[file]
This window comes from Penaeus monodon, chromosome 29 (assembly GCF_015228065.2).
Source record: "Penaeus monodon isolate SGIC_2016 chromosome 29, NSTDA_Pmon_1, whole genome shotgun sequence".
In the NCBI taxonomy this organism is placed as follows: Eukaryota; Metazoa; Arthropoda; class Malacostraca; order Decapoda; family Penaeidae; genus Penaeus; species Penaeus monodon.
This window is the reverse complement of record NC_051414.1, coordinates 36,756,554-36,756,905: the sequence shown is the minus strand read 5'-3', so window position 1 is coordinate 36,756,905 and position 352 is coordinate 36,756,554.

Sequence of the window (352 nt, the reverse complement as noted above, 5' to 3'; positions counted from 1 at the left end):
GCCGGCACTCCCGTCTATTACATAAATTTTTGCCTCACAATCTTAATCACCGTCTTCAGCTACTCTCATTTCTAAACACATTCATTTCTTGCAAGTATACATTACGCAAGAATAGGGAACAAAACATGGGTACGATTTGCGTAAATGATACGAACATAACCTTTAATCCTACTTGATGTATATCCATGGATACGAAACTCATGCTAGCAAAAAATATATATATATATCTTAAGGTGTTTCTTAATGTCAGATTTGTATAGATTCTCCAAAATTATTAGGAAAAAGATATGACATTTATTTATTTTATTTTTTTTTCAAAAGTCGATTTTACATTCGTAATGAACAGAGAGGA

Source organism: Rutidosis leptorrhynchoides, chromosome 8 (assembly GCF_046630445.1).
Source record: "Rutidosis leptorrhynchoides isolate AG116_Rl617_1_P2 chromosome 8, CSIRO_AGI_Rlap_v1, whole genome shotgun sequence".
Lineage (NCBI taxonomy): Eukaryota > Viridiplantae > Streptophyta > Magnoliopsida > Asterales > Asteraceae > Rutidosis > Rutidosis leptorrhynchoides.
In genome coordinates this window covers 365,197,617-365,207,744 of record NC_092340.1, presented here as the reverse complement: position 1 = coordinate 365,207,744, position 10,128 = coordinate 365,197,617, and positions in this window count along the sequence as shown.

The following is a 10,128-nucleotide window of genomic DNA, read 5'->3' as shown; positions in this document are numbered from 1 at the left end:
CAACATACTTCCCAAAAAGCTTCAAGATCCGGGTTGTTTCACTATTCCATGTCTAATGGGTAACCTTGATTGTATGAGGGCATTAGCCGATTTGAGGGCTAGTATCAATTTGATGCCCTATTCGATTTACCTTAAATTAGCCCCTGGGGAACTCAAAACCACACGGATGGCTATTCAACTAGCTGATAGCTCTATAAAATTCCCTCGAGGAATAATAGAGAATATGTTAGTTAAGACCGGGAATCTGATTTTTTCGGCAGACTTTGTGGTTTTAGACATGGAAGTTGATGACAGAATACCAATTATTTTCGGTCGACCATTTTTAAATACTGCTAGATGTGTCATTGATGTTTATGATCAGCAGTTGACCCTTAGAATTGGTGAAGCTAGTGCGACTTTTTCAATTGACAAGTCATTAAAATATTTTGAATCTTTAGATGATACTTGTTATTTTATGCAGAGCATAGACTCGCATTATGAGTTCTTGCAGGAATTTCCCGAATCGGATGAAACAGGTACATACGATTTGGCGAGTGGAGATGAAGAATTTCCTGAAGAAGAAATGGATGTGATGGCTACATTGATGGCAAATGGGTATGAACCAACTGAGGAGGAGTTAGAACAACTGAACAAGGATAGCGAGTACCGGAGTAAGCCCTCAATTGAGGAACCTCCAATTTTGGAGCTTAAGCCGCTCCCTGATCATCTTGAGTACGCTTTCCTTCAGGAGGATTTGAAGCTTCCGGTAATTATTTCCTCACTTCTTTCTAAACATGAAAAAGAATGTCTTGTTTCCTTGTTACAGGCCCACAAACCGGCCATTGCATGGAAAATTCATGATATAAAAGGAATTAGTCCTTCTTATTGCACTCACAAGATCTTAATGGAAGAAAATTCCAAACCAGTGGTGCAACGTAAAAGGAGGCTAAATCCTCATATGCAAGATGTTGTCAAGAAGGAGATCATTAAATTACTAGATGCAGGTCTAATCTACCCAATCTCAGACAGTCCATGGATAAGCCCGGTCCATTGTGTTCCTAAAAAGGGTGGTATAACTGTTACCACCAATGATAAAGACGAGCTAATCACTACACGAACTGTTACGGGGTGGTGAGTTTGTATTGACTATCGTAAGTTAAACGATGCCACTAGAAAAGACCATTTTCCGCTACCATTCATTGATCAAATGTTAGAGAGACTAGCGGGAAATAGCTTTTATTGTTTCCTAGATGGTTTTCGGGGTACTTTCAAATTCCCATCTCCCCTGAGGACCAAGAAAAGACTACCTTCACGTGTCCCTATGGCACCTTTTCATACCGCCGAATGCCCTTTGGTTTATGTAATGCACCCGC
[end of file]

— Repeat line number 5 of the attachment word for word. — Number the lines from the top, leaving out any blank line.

Sequence of the window (352 nt, the reverse complement as noted above, 5' to 3'; positions counted from 1 at the left end):